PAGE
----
The trip was amazing and I'm not doing it justice, I know. But going there was not without its heartache too. Knowing that deforestation is taking the habitat away from all these creatures and seeing the devastation right in front of you makes you wonder how much longer will it be? Going up the river, the right side is the park and full of jungle, the left side is fair game. There are still palms flanking the river banks but through breaks of the trees you can see clear open land that wasn't once so open. This is also something you can see quite clearly from the air. Additionally the Sekonyer River is muddied and polluted from the mining practices. Inlets of other small rivers show you what it was before, a stained water from the natural foliage and palm tannins, looks like a tea, but with the poor mining practices, it is suggested not to bathe in this muddy water as it's full of toxic run off, mercury and who knows what. With little to no regulation and no enforcement of environmental laws if there are any, it continues to be this way.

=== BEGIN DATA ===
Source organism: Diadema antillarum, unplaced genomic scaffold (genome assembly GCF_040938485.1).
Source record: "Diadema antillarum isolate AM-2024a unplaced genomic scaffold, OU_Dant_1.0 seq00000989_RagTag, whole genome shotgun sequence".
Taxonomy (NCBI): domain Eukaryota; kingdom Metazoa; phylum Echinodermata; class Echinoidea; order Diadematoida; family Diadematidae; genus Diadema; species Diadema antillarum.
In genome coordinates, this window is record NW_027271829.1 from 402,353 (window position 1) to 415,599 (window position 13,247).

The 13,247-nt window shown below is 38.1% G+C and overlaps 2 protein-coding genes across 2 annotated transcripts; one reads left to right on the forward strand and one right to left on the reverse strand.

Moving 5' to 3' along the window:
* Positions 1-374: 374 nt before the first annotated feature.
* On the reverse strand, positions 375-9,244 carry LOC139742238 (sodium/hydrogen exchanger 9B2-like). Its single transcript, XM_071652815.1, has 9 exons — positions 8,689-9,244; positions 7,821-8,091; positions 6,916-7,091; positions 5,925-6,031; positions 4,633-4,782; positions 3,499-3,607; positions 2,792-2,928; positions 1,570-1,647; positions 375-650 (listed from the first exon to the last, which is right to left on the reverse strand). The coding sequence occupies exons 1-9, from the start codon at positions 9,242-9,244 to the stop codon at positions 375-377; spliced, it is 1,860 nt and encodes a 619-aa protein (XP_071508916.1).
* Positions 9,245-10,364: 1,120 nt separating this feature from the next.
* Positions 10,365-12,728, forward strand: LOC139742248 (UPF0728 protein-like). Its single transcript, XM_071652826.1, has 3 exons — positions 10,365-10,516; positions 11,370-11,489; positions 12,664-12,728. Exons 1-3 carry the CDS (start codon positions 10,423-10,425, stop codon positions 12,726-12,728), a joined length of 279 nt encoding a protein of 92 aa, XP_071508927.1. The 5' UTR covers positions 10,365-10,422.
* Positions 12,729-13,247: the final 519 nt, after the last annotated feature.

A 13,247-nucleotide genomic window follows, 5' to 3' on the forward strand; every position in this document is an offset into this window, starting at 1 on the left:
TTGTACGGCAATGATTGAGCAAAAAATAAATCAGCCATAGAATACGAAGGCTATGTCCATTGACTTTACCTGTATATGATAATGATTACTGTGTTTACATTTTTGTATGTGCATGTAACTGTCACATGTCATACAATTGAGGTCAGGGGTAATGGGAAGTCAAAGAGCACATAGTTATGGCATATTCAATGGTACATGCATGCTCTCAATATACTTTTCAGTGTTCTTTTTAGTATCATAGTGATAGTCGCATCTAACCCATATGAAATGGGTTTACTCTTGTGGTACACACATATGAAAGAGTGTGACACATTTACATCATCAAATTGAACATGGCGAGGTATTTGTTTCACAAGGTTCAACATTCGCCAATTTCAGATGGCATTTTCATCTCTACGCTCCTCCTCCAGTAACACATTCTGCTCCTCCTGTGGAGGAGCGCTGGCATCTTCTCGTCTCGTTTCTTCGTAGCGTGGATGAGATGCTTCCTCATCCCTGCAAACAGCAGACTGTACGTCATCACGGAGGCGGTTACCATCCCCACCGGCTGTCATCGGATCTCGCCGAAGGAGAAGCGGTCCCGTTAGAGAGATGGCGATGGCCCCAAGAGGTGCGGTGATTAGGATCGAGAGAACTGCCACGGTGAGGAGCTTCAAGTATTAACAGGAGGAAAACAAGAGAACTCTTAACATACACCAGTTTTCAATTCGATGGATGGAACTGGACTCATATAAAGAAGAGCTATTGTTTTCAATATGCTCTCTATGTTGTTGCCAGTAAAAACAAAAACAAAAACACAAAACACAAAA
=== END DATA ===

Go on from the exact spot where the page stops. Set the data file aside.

On the last day, we were pretty tired and ready to go on to the next leg. Jacques was feeling pretty remote being out there... I've been feeling this way for 5 months now. Next in our plan was to come to Banjarmasin and the easiest way was to take a plan down to Jakarta, change planes and fly back up to Borneo. This plan, mind you, was faster than driving for over 14 hours and really didn't cost a large amount. Once in Banjarmasin I was able to show him where I'd been living, he met my colleagues here and we presented a workshop on course planning together. It was a short visit and doesn't really warrant much in the ol' blog. Our next interesting adventure was to go to Jogjakarta… but I'll let you read about that later.

Saturday, January 24, 2009